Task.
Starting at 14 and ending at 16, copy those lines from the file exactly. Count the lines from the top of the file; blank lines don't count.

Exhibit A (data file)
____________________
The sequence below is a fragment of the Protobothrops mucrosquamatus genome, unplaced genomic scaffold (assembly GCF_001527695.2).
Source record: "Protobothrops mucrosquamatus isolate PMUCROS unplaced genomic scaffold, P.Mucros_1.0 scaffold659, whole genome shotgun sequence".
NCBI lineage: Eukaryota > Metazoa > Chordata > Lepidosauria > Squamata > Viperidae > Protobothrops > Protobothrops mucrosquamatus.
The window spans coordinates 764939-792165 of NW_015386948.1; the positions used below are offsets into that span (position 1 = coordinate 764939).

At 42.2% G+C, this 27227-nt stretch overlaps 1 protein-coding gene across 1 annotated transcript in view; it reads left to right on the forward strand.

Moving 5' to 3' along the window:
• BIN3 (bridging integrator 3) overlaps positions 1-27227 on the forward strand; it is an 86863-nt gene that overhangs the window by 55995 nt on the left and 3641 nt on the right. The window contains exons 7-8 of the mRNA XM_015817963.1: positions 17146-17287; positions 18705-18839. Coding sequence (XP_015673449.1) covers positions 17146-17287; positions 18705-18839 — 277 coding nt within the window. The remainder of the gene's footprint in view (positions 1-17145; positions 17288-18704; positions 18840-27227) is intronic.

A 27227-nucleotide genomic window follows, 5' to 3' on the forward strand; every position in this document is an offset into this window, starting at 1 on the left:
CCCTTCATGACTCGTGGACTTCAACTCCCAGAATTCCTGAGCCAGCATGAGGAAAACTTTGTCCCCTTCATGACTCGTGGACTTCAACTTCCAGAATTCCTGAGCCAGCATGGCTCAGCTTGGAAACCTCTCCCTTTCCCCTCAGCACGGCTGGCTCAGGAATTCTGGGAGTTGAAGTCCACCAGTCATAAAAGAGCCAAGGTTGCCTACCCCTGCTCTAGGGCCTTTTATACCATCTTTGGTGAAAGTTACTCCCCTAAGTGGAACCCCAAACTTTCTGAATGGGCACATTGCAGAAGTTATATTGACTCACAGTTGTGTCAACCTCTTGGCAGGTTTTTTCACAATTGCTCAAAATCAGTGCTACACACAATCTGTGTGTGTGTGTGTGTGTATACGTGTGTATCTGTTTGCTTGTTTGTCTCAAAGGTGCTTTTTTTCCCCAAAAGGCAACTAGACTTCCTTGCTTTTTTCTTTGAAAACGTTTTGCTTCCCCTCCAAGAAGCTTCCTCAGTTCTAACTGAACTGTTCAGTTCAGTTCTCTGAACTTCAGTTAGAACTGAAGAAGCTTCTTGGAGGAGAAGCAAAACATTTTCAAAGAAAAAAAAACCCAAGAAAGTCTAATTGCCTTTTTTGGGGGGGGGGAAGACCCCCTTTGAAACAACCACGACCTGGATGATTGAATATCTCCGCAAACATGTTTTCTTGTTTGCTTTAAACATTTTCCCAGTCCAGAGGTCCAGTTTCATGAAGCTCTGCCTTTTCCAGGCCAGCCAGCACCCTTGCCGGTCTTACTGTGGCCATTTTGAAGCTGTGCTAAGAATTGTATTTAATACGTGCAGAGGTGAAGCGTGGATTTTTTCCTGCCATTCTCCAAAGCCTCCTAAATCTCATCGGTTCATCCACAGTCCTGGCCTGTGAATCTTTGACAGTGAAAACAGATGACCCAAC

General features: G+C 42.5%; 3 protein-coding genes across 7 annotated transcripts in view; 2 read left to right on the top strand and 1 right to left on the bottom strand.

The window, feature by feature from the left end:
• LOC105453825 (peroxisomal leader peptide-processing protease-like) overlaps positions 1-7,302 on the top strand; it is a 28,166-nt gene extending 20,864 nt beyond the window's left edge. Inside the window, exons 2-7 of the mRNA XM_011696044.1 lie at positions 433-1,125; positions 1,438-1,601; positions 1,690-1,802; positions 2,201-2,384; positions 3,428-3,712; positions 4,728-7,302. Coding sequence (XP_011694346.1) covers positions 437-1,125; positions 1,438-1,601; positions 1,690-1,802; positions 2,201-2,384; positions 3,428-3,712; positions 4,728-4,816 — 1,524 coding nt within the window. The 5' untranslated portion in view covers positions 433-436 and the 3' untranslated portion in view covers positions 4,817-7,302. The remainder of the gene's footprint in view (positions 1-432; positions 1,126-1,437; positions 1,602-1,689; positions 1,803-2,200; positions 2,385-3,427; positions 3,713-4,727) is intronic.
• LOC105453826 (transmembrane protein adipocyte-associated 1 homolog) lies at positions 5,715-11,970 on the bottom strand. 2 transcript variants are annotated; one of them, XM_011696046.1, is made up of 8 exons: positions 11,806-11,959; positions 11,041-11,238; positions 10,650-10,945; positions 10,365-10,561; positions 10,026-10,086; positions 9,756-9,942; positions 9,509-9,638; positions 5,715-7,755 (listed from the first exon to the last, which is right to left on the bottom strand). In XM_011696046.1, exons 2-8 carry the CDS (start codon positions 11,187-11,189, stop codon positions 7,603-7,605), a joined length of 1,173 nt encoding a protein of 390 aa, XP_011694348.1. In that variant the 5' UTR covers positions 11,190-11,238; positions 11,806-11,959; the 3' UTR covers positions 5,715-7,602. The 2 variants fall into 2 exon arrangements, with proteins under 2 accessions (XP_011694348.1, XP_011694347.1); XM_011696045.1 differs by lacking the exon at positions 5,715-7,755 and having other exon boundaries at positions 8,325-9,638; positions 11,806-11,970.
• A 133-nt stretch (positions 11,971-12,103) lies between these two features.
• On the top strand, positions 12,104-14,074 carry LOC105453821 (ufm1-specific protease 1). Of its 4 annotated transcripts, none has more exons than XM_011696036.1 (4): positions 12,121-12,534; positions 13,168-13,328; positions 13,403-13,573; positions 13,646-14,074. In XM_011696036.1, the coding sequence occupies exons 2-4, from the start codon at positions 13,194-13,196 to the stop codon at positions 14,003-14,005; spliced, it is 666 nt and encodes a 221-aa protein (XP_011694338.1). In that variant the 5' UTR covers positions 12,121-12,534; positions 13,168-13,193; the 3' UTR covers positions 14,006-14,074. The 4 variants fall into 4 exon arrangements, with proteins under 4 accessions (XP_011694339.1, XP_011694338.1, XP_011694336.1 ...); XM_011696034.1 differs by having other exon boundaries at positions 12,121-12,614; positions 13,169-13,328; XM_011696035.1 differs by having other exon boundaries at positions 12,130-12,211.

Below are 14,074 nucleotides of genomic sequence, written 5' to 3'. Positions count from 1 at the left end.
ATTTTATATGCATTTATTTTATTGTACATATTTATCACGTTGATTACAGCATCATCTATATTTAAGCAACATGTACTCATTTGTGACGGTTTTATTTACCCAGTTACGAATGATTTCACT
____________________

• A 133-nt stretch (positions 11,971-12,103) lies between these two features.
• On the top strand, positions 12,104-14,074 carry LOC105453821 (ufm1-specific protease 1). Of its 4 annotated transcripts, none has more exons than XM_011696036.1 (4): positions 12,121-12,534; positions 13,168-13,328; positions 13,403-13,573; positions 13,646-14,074. In XM_011696036.1, the coding sequence occupies exons 2-4, from the start codon at positions 13,194-13,196 to the stop codon at positions 14,003-14,005; spliced, it is 666 nt and encodes a 221-aa protein (XP_011694338.1). In that variant the 5' UTR covers positions 12,121-12,534; positions 13,168-13,193; the 3' UTR covers positions 14,006-14,074. The 4 variants fall into 4 exon arrangements, with proteins under 4 accessions (XP_011694339.1, XP_011694338.1, XP_011694336.1 ...); XM_011696034.1 differs by having other exon boundaries at positions 12,121-12,614; positions 13,169-13,328; XM_011696035.1 differs by having other exon boundaries at positions 12,130-12,211.

Below are 14,074 nucleotides of genomic sequence, written 5' to 3'. Positions count from 1 at the left end.